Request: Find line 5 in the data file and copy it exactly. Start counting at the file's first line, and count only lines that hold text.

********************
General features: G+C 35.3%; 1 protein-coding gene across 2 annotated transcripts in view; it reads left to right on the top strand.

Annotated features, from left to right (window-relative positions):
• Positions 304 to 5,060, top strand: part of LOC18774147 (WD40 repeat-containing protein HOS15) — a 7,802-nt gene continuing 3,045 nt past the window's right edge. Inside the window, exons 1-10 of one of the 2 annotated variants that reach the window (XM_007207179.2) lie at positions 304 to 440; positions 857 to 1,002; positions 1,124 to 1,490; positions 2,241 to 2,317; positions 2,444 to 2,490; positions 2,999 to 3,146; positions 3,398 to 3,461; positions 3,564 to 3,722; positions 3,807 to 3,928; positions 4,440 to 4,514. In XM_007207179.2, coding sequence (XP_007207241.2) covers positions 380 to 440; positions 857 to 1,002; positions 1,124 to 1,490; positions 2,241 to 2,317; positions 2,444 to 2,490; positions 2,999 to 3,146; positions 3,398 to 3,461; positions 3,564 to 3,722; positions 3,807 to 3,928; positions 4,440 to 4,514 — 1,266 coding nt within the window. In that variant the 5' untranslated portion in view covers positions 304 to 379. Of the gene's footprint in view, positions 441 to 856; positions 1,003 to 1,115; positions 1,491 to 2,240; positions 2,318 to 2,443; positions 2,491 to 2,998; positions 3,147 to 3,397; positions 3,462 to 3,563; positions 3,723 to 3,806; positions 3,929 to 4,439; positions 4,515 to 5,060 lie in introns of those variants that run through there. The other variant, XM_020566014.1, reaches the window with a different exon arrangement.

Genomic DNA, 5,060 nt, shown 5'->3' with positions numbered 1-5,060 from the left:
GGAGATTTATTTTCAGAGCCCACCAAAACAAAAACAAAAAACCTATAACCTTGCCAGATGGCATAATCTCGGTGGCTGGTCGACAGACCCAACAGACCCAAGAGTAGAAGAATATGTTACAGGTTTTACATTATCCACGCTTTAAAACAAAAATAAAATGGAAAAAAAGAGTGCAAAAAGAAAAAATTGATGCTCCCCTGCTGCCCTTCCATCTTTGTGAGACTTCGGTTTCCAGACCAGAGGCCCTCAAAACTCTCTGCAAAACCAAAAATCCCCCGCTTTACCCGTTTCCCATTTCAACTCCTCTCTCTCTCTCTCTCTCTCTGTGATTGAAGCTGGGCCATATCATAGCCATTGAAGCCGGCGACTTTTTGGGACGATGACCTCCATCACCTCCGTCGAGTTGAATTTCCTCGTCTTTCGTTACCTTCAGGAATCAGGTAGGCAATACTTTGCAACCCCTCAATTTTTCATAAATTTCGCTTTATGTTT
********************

GGAGATTTATTTTCAGAGCCCACCAAAACAAAAACAAAAAACCTATAACCTTGCCAGATGGCATAATCTCGGTGGCTGGTCGACAGACCCAACAGACCCAAGAGTAGAAGAATATGTTACAGGTTTTACATTATCCACGCTTTAAAACAAAAATAAAATGGAAAAAAAGAGTGCAAAAAGAAAAAATTGATGCTCCCCTGCTGCCCTTCCATCTTTGTGAGACTTCGGTTTCCAGACCAGAGGCCCTCAAAACTCTCTGCAAAACCAAAAATCCCCCGCTTTACCCGTTTCCCATTTCAACTCCTCTCTCTCTCTCTCTCTCTCTGTGATTGAAGCTGGGCCATATCATAGCCATTGAAGCCGGCGACTTTTTGGGACGATGACCTCCATCACCTCCGTCGAGTTGAATTTCCTCGTCTTTCGTTACCTTCAGGAATCAGGTAGGCAATACTTTGCAACCCCTCAATTTTTCATAAATTTCGCTTTATGTTT